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Everything You Need To Know About Incubating Duck Eggs

Everyone loves the cute webbed feet and fluffy butts of ducklings. After-all, what's not to love about these cuties?

Have you ever thought about incubating your own duck eggs to hatch out ducklings? The benefits of hatching your own is you can maintain a closed flock and know exactly where the ducks came from and how they were raised. Maintaining a closed flock helps cut down on any disease risk to your current flock.

Items You Will Need

Incubator- We personally use the Nurture Right 360 and have had excellent results. It has an automatic egg turner and an easy to read, digital display of the temperature and the humidity as well as a built in egg candler.

Duck Eggs - You want to select eggs that are neither too large nor too small in size. The more uniformity there is, the better chance of a successful hatch.

28 Days - Days it takes from the time you set duck eggs until they hatch (exception is Muscovy eggs, they take 35 days)

Nurture Right 360 Inucbator

Getting Started

Set up your incubator 24 hours BEFORE you plan to set your eggs. The incubator needs time to stabilize the temperature as well as the humidity. Set up the incubator away from windows and drafty locations. You want an area that stays pretty stable in temperature and humidity and is out of the way to avoid accidentally knocking it over or disturbing it. Avoid bathrooms and kitchens as the humidity changes will be hard to control. We've found a closet works well for us.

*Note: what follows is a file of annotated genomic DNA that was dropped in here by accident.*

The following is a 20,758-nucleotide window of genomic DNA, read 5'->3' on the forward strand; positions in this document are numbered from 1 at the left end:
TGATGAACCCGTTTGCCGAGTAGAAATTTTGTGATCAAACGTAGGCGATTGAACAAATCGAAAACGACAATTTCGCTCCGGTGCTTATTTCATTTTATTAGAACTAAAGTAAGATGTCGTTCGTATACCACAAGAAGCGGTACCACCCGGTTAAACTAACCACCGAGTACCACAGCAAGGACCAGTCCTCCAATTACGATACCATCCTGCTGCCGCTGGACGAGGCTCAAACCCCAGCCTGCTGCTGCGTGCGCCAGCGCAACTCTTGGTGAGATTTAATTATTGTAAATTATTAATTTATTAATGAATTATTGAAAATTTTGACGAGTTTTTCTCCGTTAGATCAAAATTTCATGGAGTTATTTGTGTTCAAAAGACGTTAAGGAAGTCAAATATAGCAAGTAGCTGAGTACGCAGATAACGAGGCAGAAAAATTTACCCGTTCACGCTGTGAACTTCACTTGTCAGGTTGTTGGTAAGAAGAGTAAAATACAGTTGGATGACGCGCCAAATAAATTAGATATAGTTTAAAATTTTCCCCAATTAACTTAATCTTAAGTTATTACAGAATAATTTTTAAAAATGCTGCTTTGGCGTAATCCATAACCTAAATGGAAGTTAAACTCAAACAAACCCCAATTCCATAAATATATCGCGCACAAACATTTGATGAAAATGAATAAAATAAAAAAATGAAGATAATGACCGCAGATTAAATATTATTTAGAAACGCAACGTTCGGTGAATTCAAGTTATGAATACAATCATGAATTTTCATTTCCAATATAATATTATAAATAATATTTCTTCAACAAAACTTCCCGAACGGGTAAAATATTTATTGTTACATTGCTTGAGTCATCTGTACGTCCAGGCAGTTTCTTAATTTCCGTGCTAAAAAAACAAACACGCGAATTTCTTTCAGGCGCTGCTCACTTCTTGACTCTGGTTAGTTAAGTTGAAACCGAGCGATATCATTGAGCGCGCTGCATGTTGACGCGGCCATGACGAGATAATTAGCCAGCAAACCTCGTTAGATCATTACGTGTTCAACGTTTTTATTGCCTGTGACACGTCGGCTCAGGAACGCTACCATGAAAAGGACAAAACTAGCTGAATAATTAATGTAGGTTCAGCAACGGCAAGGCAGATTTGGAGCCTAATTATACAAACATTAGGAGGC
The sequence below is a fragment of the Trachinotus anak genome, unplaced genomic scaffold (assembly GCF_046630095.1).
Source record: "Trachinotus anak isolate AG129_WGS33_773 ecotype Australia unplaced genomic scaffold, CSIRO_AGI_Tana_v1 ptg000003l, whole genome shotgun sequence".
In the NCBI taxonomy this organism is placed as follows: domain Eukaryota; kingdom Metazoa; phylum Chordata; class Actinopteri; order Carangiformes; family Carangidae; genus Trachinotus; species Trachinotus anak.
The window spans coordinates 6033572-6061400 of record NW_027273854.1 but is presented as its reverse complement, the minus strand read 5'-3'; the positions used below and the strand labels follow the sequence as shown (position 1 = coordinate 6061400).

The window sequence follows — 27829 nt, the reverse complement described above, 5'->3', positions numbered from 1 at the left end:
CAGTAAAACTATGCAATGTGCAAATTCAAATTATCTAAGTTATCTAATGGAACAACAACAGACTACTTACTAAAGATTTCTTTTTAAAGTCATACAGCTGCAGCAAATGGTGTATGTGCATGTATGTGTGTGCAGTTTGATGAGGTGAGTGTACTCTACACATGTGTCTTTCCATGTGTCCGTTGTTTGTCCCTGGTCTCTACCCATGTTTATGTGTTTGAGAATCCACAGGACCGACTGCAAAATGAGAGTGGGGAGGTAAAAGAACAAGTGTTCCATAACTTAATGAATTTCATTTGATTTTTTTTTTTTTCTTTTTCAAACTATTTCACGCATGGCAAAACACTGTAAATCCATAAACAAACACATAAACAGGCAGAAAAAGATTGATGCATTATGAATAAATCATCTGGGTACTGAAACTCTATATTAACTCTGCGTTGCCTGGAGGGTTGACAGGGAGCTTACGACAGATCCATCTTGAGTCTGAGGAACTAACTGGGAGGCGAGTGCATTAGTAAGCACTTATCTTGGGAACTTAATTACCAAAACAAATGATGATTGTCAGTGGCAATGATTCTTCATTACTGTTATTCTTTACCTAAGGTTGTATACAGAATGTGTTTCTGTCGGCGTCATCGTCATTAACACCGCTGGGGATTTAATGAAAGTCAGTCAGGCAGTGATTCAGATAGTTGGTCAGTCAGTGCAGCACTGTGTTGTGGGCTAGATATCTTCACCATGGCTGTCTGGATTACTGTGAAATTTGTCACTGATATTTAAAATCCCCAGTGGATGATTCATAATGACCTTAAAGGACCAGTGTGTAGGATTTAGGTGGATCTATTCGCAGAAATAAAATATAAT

Temperature and Humidity

Set the temperature for 99.5 degrees and aim for 30% humidity or less. We do a dry hatch procedure and have found we have much better success than with a traditional wetter incubation. Here in Florida we usually have to open all of the vents on our incubator and not add any water in order to achieve the lower humidity level. It can be a real struggle in the summer time!

Adding Eggs

Once 24 hours have passed and the temperature and humidity level seem stable, we are almost ready to add our eggs! Before doing that though, we need to ensure our egg turner is working. On the Nurture Wise incubator we use, you simply push two buttons and the turner will turn. This procedure will vary by incubator. Consult your owners manual, but do be certain the turner is working. Preparing the eggs involves washing any dirty eggs with WARM water. You want the water to be warmer than the eggs (think 102 degrees or so). Don't scrub the eggs, just rinse and dry. This ensures there is no additional bacteria present on the eggs during incubation. We want to keep everything as clean as possible.

I like to number each egg before placing into the incubator so I can easily keep track of which egg is which. I also mark one side of the egg with a O and the opposite side with an X in pencil so I can be sure the egg turner is turning the eggs.

Place the eggs into the incubator with the skinnier end pointing inwards. If you don't have enough eggs to fill the incubator, be sure to balance the load so the weight is distributed evenly. This will make it easier for the egg turner to turn the eggs appropriately.

Once the eggs are loaded, test the egg turner again and watch the eggs to make sure they are all able to turn freely. Place the lid on end be sure it's on completely.

Daily Checks

Each day I check the temperature and humidity to be sure they are staying within range. Humidity I aim for 20-30% and temp of 99.5. I also make sure the eggs have been turned and will usually test the egg turner on a daily basis. You don't want the eggs to not get turned!

Candling The Eggs